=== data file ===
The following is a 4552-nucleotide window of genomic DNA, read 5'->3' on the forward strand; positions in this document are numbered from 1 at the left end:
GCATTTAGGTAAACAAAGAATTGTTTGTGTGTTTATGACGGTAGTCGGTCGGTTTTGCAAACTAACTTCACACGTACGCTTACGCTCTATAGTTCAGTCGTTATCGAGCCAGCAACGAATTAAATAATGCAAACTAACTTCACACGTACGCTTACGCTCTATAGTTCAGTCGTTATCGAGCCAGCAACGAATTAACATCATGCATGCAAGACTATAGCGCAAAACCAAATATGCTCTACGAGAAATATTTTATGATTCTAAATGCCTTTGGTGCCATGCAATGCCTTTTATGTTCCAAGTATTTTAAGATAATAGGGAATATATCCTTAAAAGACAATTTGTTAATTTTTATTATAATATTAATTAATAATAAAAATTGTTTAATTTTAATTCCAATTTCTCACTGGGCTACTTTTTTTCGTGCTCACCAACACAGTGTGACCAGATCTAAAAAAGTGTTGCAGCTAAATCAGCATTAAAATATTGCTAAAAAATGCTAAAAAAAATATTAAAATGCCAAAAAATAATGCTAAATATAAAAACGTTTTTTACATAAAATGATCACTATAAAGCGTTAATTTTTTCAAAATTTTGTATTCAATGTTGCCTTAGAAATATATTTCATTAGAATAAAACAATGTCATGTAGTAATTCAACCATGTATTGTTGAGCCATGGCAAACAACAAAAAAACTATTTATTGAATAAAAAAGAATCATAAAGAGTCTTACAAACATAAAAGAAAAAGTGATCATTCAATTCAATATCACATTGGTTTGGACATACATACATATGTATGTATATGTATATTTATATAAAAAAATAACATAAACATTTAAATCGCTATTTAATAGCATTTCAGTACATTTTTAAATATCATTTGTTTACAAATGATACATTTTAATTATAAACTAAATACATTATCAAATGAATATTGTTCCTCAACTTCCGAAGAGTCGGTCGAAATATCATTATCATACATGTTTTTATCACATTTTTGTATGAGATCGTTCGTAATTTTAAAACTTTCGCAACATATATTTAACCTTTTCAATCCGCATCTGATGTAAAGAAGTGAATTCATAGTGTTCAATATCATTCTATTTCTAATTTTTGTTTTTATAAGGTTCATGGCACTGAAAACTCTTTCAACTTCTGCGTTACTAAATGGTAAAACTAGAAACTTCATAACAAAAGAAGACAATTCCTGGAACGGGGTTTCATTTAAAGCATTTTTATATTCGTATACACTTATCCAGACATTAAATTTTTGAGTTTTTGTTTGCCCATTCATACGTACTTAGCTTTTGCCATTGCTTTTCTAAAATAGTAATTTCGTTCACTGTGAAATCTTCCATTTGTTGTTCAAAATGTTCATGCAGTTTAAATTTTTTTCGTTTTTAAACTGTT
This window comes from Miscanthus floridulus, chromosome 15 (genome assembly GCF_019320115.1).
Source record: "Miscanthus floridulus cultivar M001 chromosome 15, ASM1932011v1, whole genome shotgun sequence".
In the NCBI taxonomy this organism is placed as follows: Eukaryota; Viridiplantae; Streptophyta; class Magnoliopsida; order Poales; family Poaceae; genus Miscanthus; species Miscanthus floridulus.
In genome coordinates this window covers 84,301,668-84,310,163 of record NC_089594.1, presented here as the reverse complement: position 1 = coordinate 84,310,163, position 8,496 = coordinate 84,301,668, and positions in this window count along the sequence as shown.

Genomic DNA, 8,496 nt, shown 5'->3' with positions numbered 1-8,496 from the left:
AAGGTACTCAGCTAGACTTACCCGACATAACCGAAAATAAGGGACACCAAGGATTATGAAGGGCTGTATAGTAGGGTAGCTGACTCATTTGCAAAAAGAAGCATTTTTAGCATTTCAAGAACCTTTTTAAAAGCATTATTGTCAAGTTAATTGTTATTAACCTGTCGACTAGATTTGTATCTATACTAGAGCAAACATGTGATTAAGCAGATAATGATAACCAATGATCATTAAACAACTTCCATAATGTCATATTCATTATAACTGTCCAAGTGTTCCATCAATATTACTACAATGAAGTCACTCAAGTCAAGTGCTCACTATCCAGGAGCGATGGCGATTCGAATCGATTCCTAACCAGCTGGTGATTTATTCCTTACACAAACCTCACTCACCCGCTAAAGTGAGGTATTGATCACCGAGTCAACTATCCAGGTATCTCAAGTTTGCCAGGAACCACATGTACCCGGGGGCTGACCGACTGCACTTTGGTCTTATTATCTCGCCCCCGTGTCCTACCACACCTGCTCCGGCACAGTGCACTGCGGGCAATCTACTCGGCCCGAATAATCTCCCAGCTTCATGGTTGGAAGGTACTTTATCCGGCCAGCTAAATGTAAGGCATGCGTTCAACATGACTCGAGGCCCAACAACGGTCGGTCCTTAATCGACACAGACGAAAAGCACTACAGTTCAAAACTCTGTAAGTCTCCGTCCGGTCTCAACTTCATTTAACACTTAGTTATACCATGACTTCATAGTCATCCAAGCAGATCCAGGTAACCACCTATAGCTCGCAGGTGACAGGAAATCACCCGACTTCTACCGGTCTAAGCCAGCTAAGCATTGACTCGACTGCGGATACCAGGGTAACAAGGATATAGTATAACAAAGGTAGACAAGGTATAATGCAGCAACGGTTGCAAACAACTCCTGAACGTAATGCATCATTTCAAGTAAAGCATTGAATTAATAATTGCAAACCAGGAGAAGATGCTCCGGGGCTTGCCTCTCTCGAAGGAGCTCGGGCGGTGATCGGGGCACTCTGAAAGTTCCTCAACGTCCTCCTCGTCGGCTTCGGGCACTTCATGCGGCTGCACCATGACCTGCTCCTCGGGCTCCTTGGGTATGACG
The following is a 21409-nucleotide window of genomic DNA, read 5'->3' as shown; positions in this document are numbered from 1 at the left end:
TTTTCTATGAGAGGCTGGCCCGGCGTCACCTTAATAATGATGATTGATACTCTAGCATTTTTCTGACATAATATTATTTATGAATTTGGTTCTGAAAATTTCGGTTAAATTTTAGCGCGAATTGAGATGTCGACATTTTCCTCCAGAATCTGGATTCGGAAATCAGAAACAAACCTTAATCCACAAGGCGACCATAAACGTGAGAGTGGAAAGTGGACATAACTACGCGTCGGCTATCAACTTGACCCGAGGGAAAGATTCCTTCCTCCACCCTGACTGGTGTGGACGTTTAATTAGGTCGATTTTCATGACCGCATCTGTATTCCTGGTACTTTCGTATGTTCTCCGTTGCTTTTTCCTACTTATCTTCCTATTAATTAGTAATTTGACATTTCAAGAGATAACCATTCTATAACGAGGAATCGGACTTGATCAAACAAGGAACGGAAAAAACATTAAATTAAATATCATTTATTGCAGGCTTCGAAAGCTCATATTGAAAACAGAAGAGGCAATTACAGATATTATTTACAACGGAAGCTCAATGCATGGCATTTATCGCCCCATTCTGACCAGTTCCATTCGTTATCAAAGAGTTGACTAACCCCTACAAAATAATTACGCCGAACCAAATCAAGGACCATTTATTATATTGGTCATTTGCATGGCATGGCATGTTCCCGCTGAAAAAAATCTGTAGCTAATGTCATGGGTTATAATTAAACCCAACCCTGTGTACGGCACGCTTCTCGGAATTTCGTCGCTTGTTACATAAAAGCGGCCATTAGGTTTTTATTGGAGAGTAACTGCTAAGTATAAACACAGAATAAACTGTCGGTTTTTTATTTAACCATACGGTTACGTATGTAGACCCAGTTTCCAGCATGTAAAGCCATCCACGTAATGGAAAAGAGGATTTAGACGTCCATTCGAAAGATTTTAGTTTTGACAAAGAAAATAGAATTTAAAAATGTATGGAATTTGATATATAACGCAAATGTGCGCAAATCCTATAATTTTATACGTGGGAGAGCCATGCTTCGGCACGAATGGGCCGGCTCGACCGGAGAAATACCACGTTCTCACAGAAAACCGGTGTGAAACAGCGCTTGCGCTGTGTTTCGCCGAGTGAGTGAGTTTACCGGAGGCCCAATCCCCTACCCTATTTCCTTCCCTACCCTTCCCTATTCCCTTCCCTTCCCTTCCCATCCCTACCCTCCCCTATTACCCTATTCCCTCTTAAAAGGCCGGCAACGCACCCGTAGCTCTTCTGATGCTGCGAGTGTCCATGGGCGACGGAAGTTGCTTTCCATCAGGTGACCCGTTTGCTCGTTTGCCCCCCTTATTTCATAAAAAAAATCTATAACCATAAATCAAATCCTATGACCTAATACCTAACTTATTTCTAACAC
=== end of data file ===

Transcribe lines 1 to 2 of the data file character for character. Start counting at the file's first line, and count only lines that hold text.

The following is a 4552-nucleotide window of genomic DNA, read 5'->3' on the forward strand; positions in this document are numbered from 1 at the left end:
GCATTTAGGTAAACAAAGAATTGTTTGTGTGTTTATGACGGTAGTCGGTCGGTTTTGCAAACTAACTTCACACGTACGCTTACGCTCTATAGTTCAGTCGTTATCGAGCCAGCAACGAATTAAATAATGCAAACTAACTTCACACGTACGCTTACGCTCTATAGTTCAGTCGTTATCGAGCCAGCAACGAATTAACATCATGCATGCAAGACTATAGCGCAAAACCAAATATGCTCTACGAGAAATATTTTATGATTCTAAATGCCTTTGGTGCCATGCAATGCCTTTTATGTTCCAAGTATTTTAAGATAATAGGGAATATATCCTTAAAAGACAATTTGTTAATTTTTATTATAATATTAATTAATAATAAAAATTGTTTAATTTTAATTCCAATTTCTCACTGGGCTACTTTTTTTCGTGCTCACCAACACAGTGTGACCAGATCTAAAAAAGTGTTGCAGCTAAATCAGCATTAAAATATTGCTAAAAAATGCTAAAAAAAATATTAAAATGCCAAAAAATAATGCTAAATATAAAAACGTTTTTTACATAAAATGATCACTATAAAGCGTTAATTTTTTCAAAATTTTGTATTCAATGTTGCCTTAGAAATATATTTCATTAGAATAAAACAATGTCATGTAGTAATTCAACCATGTATTGTTGAGCCATGGCAAACAACAAAAAAACTATTTATTGAATAAAAAAGAATCATAAAGAGTCTTACAAACATAAAAGAAAAAGTGATCATTCAATTCAATATCACATTGGTTTGGACATACATACATATGTATGTATATGTATATTTATATAAAAAAATAACATAAACATTTAAATCGCTATTTAATAGCATTTCAGTACATTTTTAAATATCATTTGTTTACAAATGATACATTTTAATTATAAACTAAATACATTATCAAATGAATATTGTTCCTCAACTTCCGAAGAGTCGGTCGAAATATCATTATCATACATGTTTTTATCACATTTTTGTATGAGATCGTTCGTAATTTTAAAACTTTCGCAACATATATTTAACCTTTTCAATCCGCATCTGATGTAAAGAAGTGAATTCATAGTGTTCAATATCATTCTATTTCTAATTTTTGTTTTTATAAGGTTCATGGCACTGAAAACTCTTTCAACTTCTGCGTTACTAAATGGTAAAACTAGAAACTTCATAACAAAAGAAGACAATTCCTGGAACGGGGTTTCATTTAAAGCATTTTTATATTCGTATACACTTATCCAGACATTAAATTTTTGAGTTTTTGTTTGCCCATTCATACGTACTTAGCTTTTGCCATTGCTTTTCTAAAATAGTAATTTCGTTCACTGTGAAATCTTCCATTTGTTGTTCAAAATGTTCATGCAGTTTAAATTTTTTTCGTTTTTAAACTGTT